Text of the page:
Review

I love war correspondents’ memoirs and biographies – It’s What I Do was one of my favorite reads of last year. And, just, oh my goodness. In Extremis dethroned Lynsey from the top of my personal ranking. Granted, I’ve only read two to completion so far (I’m reading Martha Gellhorn’s, the role model for both Lynsey and Marie, right now), but goodness gracious, it will be a long time before I find another book like this. And it caused one of the longest book hangovers I’ve ever had. And, through In Extremis, I had the opportunity to check off a book seller life goal and be the first review for a title on Goodreads and Lindsey Hilsum responded to my review!

My husband, Ben, and I have been together for almost a decade and he could not recall a single instance in that time when I stayed up past midnight to read. I absolutely love to read, but am borderline narcoleptic so I’m not a big night time reader. But for days on end, I stayed up far later than I should have, unable to put down Lindsey Hilsum’s marvelous biography of her friend and fellow journalist, Marie Colvin.

Lindsey Hilsum is, in the humble opinion of someone who has not personally met her, the best person to write Marie Colvin’s biography. A friend, but not an intimate acquaintance, she approaches her subject with the kind and caring hands of someone who felt a deep loss when she died, but removed enough to offer a fairly objective perspective on the life decisions she made that led her to that final, fateful trip to Homs, Syria in 2012. Marie kept extensive journals her entire life and they serve as the basis for the bulk of In Extremis, making it as close to an autobiography as it could possibly be. Sprinkled in are excerpts from Marie’s reporting for London’s Sunday Times, and they offer an even deeper glimpse into what inspired and drove her to seek out war zones and report on the stories of the people who live there.

A few years ago, Ben & I visited the Newseum in Washington D. C. which triggered my current obsession with journalism. I’d always loved writing and have been a news junkie from a very young age (the day does not start until I’ve checked the BBC, CNN and my custom Google newsfeed), but I never appreciated just how important journalists are worldwide until that trip. They are responsible for keeping the world apprised of the goings on in far reaches of the world and at home. And nothing, well, almost nothing, in regards to my country’s current political climate, makes me angrier than the unofficial war on journalism and the president’s constant claims of fake news. As I rally against it, and uninformed fellow Americans, I remind myself of the fact that Marie Colvin had to stand up to people who challenged the authenticity of her reporting and she did so with kindness, grace, and style.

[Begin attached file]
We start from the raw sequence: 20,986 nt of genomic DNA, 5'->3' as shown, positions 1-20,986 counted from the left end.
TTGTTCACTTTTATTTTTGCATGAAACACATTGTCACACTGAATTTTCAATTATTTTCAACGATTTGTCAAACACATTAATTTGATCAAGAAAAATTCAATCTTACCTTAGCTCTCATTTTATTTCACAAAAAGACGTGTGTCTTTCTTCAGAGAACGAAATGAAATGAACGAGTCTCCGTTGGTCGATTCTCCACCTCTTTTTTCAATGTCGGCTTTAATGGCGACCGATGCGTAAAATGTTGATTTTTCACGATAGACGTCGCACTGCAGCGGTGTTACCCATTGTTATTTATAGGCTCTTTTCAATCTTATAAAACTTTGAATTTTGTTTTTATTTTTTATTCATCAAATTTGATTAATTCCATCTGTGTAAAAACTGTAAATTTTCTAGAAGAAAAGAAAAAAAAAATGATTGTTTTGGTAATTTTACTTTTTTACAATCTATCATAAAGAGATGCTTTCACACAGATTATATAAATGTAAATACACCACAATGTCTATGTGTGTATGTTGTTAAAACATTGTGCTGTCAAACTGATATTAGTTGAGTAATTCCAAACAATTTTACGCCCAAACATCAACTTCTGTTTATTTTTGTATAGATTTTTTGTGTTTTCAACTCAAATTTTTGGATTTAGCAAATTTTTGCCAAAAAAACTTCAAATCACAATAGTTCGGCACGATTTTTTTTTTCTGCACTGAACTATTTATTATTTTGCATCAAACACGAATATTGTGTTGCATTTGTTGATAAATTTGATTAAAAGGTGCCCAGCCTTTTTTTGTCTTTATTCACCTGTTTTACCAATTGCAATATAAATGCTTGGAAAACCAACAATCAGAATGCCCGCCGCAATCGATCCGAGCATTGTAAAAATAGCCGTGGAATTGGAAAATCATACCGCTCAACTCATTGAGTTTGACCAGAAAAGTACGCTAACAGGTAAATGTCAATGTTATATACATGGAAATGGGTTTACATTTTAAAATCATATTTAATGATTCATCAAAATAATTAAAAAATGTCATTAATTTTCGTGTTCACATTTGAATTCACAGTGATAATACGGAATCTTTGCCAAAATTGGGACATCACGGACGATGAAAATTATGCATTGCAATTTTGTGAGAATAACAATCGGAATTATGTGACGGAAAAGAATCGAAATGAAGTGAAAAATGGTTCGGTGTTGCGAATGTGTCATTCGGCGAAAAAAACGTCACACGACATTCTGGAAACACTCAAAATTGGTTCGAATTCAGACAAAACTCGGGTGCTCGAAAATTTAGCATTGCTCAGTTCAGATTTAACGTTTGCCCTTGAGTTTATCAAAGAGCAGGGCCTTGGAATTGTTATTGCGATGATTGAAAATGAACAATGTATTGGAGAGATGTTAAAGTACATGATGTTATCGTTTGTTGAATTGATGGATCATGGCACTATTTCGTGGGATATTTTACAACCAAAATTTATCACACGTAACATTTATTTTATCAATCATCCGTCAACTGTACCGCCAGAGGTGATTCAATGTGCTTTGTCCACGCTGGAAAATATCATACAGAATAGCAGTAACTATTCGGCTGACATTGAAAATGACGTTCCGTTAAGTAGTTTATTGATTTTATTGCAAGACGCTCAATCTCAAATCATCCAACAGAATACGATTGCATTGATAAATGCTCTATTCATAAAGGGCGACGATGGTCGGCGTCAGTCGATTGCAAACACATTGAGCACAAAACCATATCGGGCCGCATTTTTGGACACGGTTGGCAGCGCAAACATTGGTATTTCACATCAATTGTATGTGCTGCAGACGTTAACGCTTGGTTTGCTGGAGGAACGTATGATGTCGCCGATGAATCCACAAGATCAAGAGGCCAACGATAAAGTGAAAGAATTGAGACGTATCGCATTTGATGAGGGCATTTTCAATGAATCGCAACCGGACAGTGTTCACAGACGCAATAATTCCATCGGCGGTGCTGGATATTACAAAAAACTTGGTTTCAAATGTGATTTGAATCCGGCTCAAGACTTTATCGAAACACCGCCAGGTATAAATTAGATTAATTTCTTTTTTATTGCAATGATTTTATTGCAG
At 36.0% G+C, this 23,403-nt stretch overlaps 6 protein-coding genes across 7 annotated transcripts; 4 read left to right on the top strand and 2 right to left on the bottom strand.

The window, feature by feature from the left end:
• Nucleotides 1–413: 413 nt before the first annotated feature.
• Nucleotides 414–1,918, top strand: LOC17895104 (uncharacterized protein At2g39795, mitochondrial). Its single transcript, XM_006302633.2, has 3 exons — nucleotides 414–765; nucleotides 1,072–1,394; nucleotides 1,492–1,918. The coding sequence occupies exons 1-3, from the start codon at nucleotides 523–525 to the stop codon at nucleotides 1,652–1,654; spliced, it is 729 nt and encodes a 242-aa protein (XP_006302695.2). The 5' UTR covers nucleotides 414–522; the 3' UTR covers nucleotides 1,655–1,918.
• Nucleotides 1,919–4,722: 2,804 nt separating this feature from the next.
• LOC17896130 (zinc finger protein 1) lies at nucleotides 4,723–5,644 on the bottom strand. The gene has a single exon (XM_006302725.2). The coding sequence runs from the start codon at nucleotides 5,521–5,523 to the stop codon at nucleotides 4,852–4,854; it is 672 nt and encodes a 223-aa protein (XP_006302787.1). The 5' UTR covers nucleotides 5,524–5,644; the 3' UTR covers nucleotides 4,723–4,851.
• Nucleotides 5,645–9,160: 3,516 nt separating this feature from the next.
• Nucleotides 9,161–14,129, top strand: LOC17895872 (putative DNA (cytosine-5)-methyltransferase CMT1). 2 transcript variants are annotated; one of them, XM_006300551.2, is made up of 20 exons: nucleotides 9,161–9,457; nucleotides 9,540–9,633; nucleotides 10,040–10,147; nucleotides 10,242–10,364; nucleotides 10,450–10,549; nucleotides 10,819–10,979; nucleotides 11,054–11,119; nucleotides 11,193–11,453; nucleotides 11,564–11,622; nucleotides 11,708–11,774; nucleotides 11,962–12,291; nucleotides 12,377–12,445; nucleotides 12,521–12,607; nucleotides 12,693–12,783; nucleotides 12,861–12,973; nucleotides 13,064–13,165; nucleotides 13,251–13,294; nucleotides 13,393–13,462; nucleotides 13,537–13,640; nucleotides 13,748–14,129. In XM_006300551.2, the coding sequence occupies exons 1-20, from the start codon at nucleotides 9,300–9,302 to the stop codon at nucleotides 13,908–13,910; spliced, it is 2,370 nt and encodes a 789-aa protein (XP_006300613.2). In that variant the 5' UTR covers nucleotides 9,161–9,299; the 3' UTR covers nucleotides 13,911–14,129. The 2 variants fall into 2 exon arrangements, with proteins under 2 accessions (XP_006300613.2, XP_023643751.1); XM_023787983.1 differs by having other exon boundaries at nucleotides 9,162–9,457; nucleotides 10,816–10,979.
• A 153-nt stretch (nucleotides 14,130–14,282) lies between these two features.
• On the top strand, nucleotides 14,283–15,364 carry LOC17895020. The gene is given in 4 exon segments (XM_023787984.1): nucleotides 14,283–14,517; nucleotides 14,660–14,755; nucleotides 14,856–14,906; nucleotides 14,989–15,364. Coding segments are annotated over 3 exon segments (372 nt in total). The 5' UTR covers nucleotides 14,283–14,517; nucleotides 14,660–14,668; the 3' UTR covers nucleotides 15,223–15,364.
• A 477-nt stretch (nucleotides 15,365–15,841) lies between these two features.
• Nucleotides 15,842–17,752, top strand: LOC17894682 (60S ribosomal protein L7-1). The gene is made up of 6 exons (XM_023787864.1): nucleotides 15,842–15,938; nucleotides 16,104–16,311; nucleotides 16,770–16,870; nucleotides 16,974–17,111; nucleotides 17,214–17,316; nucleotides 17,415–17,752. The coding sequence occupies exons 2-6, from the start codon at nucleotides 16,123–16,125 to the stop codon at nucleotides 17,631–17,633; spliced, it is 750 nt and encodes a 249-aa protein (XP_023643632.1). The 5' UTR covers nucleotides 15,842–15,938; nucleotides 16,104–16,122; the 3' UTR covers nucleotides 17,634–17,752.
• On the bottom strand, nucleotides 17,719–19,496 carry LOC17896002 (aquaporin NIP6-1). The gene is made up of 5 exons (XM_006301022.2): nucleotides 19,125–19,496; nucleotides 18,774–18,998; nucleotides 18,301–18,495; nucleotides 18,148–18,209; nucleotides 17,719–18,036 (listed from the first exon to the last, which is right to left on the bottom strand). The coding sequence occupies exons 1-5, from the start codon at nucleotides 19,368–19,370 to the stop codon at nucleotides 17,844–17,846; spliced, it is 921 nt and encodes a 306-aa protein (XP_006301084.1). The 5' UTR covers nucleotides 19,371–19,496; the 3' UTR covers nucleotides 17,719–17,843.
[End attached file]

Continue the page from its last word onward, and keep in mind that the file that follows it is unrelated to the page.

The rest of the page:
Even though Marie’s personal life may have been a bit of a mess, okay, quite a big mess, she played a crucial role in ensuring that the western world knew exactly what was going on in the war zones of the world, particularly the Middle East. It is easy enough for those of us sitting in our living rooms in the Northeast of the US to ignore the challenges facing not only that area of the world, but also in Europe as they struggle to accommodate record numbers of refugees, and to dehumanize those who are struggling because their struggles don’t affect us directly. But Marie wouldn’t let us. She did everything in her power to bring that suffering, the plights of the people who were displaced from their homes, and the challenges they faced daily, into our collective consciousness.

When reading, and therefore constantly Google-ing Marie Colvin, I came across the production of A Private War, Matthew Heineman’s cinematic depiction of Marie’s life. While the movie is based on the Vanity Fair article published immediately after Marie’s death and not on Lindsey’s biography, the two, given their near simultaneous release dates, will become inexorably tied to each other in future. I was very nervous when I found out that Rosamund Pike is playing Marie – I adored her in Pride & Prejudice, but is she the best choice to play my new hero? After reading articles about production and how much the process of portraying Marie affected her personally, and the fact that a documentary filmmaker is at the helm, I’m far less concerned and a great deal more excited.

Lindsey’s writing is tremendous, Marie’s life equal parts inspiring and cautionary tale, and I truly hope that her story reaches as many people as possible and helps us all recognize that we are all human. We all share this world, and the sufferings of a few are the sufferings of us all.

Rating: 10 out of 10 stars

Edition: Hardcover • $28.00 • 9780374175597 • 400 pages • published November 2018 by Farrar, Straus & Giroux • read September 2018

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In Extremis